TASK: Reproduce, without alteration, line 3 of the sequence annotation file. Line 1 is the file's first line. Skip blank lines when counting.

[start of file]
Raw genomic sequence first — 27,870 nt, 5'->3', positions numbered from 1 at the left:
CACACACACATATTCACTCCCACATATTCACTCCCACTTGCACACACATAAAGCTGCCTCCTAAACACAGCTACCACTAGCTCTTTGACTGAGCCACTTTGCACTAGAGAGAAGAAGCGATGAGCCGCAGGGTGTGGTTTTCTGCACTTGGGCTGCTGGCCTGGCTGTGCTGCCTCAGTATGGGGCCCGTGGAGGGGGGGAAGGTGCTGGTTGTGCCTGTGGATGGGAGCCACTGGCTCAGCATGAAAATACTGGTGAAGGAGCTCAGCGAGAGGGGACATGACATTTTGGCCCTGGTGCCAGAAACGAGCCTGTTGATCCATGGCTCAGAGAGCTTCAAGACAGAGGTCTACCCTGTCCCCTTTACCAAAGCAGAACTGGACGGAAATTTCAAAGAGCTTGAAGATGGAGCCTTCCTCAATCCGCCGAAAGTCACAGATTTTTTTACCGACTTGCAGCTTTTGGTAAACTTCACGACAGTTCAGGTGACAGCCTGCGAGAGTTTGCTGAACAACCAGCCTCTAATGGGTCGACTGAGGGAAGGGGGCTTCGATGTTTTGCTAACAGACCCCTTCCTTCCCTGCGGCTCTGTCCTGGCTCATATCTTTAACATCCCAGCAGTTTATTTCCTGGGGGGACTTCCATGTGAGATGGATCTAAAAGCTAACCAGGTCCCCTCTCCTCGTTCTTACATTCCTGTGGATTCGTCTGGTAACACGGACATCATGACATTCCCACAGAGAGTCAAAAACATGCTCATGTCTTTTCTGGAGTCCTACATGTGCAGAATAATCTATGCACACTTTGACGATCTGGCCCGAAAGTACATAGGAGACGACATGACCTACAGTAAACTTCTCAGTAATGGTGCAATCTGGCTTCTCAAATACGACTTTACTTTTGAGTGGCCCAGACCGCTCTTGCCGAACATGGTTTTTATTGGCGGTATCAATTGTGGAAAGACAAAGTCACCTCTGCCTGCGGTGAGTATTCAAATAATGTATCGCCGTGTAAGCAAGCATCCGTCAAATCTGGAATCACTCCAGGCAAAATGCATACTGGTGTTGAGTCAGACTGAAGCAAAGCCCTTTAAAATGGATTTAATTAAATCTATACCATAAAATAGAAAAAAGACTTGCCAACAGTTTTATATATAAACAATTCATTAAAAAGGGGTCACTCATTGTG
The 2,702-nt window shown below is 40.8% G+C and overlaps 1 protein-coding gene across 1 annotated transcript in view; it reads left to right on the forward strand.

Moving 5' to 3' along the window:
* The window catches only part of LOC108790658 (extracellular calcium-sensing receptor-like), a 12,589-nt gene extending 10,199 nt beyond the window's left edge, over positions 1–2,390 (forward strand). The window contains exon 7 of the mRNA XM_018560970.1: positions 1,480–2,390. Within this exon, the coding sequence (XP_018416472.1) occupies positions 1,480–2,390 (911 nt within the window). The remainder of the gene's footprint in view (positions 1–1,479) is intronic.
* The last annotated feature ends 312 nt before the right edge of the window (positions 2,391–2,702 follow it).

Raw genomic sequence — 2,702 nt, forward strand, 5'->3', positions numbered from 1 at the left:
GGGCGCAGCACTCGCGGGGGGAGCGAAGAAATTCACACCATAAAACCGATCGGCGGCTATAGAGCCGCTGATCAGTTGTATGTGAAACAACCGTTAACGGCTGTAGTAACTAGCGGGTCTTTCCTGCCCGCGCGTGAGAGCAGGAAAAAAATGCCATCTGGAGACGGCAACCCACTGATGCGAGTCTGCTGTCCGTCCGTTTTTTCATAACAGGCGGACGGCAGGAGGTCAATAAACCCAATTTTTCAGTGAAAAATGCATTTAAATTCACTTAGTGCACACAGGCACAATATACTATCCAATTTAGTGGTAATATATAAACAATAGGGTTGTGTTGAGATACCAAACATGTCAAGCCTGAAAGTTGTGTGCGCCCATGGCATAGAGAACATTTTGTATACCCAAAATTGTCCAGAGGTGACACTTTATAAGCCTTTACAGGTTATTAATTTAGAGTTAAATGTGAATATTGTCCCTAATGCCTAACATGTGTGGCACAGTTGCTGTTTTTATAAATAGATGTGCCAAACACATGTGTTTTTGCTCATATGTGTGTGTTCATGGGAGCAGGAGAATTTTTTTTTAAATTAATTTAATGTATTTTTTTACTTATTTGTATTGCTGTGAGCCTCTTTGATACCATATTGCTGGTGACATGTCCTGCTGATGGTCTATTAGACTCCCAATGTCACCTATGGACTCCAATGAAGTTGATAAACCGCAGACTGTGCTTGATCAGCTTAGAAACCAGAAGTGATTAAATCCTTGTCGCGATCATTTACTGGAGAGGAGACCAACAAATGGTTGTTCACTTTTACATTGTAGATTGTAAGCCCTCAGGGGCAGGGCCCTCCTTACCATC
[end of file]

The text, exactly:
The 2,702-nt window shown below is 40.8% G+C and overlaps 1 protein-coding gene across 1 annotated transcript in view; it reads left to right on the forward strand.